You’ve purchased your supplies and you’ve prepared your work. Now, it is time to actually stitch. The great thing about cross stitch is will begin to see what you are working on in a relatively short amount of time. This project can be completed in less than hour, so you’ll see progress very quickly.
Download or print the pixellated X-Men symbol. You will want to have it readily available. In most designs, if not all, the designer will mark the center of the design in some way. In my example, I have marked it with the arrows. If you follow the arrows, you will see that the center of the X is the actual center of the work. This is where we will want to start. However, we also want to make sure that where we start makes our life easiest. In this case, we should start one from the left of center. This way, we complete the entire line at one time.
As I said before, you want to avoid knots in embroidery if possible. Some stitchers swear by the “waste” or “away” knot, I do not, but I will show you how to do it in another post. When I sew my first stitch, I always pull my thread from the top left corner to the bottom right corner. As you are learning, flip your Aida over so that you can see the back. You will want to capture your loose thread between your stitches on the back. To do this, make sure you arrange the excess thread to lie flat and underneath your next stitch. If you continue to think about your stitches in squares, you are going to take your next stitch through the top right corner of this square. Flip your Aida back over and start another section of the cross. At the end of the row, you will have three red \\\ on the front and the back will have captured your excess thread and three |||. Then you go back to complete your crosses, the same way you did the first three stitches, but in reverse.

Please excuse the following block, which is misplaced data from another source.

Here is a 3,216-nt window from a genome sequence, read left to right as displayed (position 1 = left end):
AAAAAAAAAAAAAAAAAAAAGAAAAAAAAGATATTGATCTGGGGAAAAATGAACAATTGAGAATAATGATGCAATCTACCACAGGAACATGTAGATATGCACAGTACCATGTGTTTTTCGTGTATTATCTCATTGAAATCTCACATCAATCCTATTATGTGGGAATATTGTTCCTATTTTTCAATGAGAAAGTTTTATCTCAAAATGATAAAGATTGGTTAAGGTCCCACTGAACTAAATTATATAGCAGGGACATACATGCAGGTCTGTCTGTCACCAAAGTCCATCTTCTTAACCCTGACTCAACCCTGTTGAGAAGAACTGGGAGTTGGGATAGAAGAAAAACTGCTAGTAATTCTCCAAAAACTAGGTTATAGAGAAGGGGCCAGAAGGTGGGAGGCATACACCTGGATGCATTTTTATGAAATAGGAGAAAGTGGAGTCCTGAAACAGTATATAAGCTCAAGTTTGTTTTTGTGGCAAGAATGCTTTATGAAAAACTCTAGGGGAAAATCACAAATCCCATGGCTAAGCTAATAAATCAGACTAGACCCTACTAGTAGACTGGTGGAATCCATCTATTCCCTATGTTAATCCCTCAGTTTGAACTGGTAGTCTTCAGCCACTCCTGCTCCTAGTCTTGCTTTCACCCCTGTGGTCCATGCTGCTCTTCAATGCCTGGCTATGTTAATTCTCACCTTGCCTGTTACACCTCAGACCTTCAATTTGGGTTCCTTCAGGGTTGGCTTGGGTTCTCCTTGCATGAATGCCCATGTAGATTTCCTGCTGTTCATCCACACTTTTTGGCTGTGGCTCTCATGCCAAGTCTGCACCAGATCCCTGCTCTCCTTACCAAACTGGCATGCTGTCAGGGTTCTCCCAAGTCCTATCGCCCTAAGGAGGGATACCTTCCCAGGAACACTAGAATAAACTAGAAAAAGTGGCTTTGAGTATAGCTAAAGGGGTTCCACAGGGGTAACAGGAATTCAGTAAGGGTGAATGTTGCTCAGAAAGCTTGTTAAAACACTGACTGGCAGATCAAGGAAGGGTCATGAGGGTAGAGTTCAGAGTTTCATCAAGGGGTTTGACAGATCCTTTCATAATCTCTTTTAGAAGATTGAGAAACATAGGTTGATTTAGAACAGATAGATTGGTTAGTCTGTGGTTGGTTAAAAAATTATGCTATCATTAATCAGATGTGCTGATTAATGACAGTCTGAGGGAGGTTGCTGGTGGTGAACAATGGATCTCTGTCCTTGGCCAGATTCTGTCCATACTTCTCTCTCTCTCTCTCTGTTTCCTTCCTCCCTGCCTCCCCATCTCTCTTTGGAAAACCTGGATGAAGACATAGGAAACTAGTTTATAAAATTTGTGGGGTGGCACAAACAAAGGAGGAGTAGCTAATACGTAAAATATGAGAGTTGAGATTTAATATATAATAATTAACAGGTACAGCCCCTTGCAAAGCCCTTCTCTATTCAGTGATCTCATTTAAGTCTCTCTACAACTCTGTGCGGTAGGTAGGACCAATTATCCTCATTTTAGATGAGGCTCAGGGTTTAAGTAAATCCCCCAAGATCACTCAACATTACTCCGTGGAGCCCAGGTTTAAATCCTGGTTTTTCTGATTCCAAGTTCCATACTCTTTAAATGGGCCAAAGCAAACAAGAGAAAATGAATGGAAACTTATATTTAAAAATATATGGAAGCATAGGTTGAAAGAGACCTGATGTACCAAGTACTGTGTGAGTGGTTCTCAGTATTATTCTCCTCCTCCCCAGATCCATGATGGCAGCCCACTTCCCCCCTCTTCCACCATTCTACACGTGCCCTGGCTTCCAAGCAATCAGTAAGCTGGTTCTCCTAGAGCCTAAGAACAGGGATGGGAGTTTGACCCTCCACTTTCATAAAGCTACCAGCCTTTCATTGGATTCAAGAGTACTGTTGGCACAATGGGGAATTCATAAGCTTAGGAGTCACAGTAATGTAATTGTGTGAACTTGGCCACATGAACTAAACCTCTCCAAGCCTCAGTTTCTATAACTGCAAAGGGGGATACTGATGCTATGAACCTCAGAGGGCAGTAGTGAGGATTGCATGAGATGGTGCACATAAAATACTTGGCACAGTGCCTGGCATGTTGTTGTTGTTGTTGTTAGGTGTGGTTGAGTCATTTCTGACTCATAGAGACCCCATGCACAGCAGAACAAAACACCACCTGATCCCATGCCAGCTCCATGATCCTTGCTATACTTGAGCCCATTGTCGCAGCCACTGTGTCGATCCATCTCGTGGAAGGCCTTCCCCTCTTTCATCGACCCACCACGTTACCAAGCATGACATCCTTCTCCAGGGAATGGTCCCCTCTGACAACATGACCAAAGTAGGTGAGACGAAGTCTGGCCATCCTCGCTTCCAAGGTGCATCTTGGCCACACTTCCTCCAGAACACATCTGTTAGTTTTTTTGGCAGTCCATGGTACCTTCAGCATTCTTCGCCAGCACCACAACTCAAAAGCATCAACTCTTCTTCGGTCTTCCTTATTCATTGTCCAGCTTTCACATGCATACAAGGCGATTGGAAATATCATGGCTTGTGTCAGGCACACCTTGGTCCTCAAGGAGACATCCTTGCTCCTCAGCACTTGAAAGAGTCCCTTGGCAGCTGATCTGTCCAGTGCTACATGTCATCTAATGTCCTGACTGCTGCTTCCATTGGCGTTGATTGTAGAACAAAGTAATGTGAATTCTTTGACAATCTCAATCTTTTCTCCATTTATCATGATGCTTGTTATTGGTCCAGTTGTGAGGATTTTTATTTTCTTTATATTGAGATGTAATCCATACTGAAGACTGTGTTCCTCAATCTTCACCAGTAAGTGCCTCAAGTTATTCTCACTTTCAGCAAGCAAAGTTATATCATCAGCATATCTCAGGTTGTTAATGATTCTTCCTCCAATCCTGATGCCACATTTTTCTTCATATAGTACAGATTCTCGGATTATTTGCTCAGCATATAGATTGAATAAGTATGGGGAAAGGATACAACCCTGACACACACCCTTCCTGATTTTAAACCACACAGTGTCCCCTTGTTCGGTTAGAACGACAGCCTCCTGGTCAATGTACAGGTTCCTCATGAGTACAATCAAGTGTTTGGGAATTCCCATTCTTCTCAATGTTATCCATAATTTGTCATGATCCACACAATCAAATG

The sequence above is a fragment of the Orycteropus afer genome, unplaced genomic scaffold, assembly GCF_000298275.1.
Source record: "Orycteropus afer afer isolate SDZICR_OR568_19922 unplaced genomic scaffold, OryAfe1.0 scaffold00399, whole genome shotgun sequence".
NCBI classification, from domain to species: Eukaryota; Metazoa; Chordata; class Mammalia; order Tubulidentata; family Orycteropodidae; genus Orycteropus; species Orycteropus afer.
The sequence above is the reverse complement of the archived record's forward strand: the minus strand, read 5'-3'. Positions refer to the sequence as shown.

You’ve completed your first row of cross stitches!
In this pattern, I would complete all of the work in red before switching to the yellow. To start a new row, I would move my needle to the next row up and work that direction. However, you may find it easier to work downward and around. The important thing is to keep to a direction that is comfortable to you. There are a few tips though:
- Ideally your new stitching line should begin adjacent to one of your previous stitches to avoid crossing too many threads and squares.
- Keep the same direction going on your cross stitches. While, it isn’t always noticeable. Your work will look nicer if all of your stitches are in the same direction. In my example, my bottom stitch moves from left-to-right and the top stitch moves from right-to-left.
- Every five-to-six stitches, you will need to let your needle and thread dangle so that the thread unwinds. When stitching, beginners have a tendency to turn their needle slightly as they sew. As you become a more experienced stitcher, you will learn to hold control your stitches so this does not happen.
Eventually, you will come to a point where you either run out of thread or need to change location. To do this simply run your needle under three-to-four stitches and snip your thread. I also snip the excess threads as I go. Then you are ready to begin at another location that makes sense to you.
Before you know it, you are ready to switch from your red floss to your yellow floss. Continuing to stitch exactly as you have been and following the chart, you will be done in no time.
This design took me about an hour. I used six 18 inch strands of red floss and two 18 inch strands of yellow floss.